Monday 14 February 2011

One Month at Microsoft

Late last year I accepted a job offer from Microsoft, got married and moved to the US. Its been a busy few months! I’m based in Redmond, working in the WCF team as a program manager. I started early January, so I’ve been working for just over a month now and thought it might be worth doing a post on my thoughts on Microsoft so far.

Working at Microsoft is quite an experience. It’s been a change at many levels for me. For example, moving from a small company to a ridiculously big one requires an adjustment in its own right. There are so many people, so many projects with subtle interactions between them. And lets face it - a large company can’t help but breed its own unique flavor of internal politics and an insane number of meetings. I’d have to say that in most ways, the experience has met my expectations. Though I was surprised that it was several days before I had a PC and a working network login – I expected a large company to have that stuff down cold. Were my expectations just completely backwards on this one? Let me know in the comments :)

The move from dev lead to program manager is also a significant change – my productivity suite is Office now, not Visual Studio (hopefully it will get closer to 50 / 50 in time). In essence, program management is about determining what to build, what the user experience is like, planning and overseeing the execution and then letting customers know about the awesome thing your team built. I don’t think I could be a program manager on Office, or Windows or some other product that isn’t developer focused. At least this way when I’m prototyping or refining the user experience or preparing demos I’m working with code. But I still wonder if program management is the best fit for me. Its way too early to tell at this point so I’ll just have to wait and see. If you would like to learn more about program management I suggest you read Steven Sinofsky’s epic, awesome post.

For my first month at Microsoft, there was stark contrast between the first two weeks and the following two. During the first two weeks, a significant portion of my time was spent on “administrivia”: permissions, online training, getting yourself included in the right meetings, filling out forms, etc. At the end of my second week I began to wonder when the “work” was really going to begin – and then it promptly did! I felt very busy and quite overwhelmed for the next two weeks as my responsibilities began to crystalize. This last week felt somewhat more manageable but I have a feeling this won’t last long as various deadlines loom towards the end of the month.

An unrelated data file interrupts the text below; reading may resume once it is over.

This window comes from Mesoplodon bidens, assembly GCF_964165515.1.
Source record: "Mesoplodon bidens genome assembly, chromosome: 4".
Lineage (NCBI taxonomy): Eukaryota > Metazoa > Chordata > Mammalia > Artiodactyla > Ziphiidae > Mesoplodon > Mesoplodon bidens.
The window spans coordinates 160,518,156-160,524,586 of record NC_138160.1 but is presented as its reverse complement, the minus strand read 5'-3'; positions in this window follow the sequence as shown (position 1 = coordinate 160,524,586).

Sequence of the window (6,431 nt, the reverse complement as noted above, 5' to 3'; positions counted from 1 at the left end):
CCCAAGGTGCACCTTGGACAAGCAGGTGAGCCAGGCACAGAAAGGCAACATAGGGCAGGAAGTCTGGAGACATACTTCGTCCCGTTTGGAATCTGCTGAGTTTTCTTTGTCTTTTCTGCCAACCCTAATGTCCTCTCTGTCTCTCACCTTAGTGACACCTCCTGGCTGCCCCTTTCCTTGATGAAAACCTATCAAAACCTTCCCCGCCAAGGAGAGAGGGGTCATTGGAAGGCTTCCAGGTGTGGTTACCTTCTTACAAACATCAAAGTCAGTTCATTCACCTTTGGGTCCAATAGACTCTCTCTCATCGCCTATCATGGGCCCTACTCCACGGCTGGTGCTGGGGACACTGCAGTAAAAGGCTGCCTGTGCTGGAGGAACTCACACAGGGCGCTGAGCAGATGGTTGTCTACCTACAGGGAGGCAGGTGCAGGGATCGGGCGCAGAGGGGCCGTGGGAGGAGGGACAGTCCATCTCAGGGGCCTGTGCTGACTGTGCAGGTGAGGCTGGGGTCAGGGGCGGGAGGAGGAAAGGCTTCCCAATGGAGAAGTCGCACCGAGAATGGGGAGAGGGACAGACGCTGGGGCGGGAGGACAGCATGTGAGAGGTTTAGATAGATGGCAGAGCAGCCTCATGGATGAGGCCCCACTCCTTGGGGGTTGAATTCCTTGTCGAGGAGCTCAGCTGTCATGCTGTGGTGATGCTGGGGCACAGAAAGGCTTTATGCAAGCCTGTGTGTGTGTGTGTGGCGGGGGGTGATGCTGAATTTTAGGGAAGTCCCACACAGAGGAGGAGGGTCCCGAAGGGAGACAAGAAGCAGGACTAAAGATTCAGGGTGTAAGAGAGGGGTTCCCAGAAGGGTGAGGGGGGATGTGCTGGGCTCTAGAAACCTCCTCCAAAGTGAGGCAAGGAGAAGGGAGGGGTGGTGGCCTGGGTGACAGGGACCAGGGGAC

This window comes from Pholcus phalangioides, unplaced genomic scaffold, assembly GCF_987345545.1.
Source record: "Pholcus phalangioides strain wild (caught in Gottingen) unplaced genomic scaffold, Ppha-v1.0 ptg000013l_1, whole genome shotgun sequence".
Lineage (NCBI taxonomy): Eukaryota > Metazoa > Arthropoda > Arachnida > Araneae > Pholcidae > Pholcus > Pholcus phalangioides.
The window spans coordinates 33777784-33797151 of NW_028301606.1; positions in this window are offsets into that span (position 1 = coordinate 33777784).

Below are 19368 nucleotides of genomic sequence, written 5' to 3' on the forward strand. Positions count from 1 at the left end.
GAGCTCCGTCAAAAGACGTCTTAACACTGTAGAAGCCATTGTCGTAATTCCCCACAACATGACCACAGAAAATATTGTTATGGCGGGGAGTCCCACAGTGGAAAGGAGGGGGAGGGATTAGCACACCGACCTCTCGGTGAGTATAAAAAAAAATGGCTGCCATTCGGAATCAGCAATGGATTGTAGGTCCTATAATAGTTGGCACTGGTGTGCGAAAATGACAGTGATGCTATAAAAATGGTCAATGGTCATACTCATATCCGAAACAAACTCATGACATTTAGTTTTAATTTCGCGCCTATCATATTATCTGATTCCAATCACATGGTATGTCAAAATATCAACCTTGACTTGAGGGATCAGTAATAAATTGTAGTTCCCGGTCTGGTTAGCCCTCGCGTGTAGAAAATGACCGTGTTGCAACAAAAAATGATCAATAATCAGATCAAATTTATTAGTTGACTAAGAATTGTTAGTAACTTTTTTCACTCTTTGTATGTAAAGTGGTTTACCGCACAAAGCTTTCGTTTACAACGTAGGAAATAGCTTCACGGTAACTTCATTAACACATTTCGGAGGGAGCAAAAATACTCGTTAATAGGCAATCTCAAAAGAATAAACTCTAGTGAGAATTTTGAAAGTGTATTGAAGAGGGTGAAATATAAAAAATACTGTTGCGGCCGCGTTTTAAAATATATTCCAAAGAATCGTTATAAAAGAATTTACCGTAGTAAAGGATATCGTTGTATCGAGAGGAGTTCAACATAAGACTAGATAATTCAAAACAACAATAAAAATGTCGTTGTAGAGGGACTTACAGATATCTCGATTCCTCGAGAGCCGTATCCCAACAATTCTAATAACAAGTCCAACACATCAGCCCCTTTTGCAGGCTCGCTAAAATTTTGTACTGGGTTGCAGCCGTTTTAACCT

I’d heard that they really liked their TLA’s at Microsoft, but I imagined that it was blown out of proportion. Sure technical people like their acronyms – hell, ask me about programming and I’ll probably start spouting stuff about DDD, TDD, BDD, CQRS, IOC, etc. After spending a month at Microsoft I have to say that their reputation for acronym overuse is well deserved. Its funny, they even change the names of stuff to avoid unpleasant acronyms. Case in point – Microsoft is divided into divisions, but the “Server and Tools” division is actually referred to as a “business”. How amusing.

Putting aside the quirks, the last month has been exciting, challenging and tremendously educational. Its fantastic to get a chance to learn how things work on the inside of the company that I’ve built my career around. I have been consistently impressed with the intelligence and approachability of my coworkers and it is in this aspect that I really feel like the promise of Microsoft has delivered. I wanted to find an environment where I felt challenged by the people around me to learn and grow and I can safely say I’ve found one.


  1. Only 2 days to get a machine and a working login! sounds brilliant.

    Seems like everything is off to a good start, always good where / what your up to, and i am sure you will find 'the balance' quite quickly!

  2. Yeah I think the balance is to work weekends! :/

  3. I worked at a very large retailer in Arkansas and people didn't have a PC for a week, easy.

  4. Your journey is quite motivational from shifting to low profile to high profile company. But with your website its proven that you are a GEEK.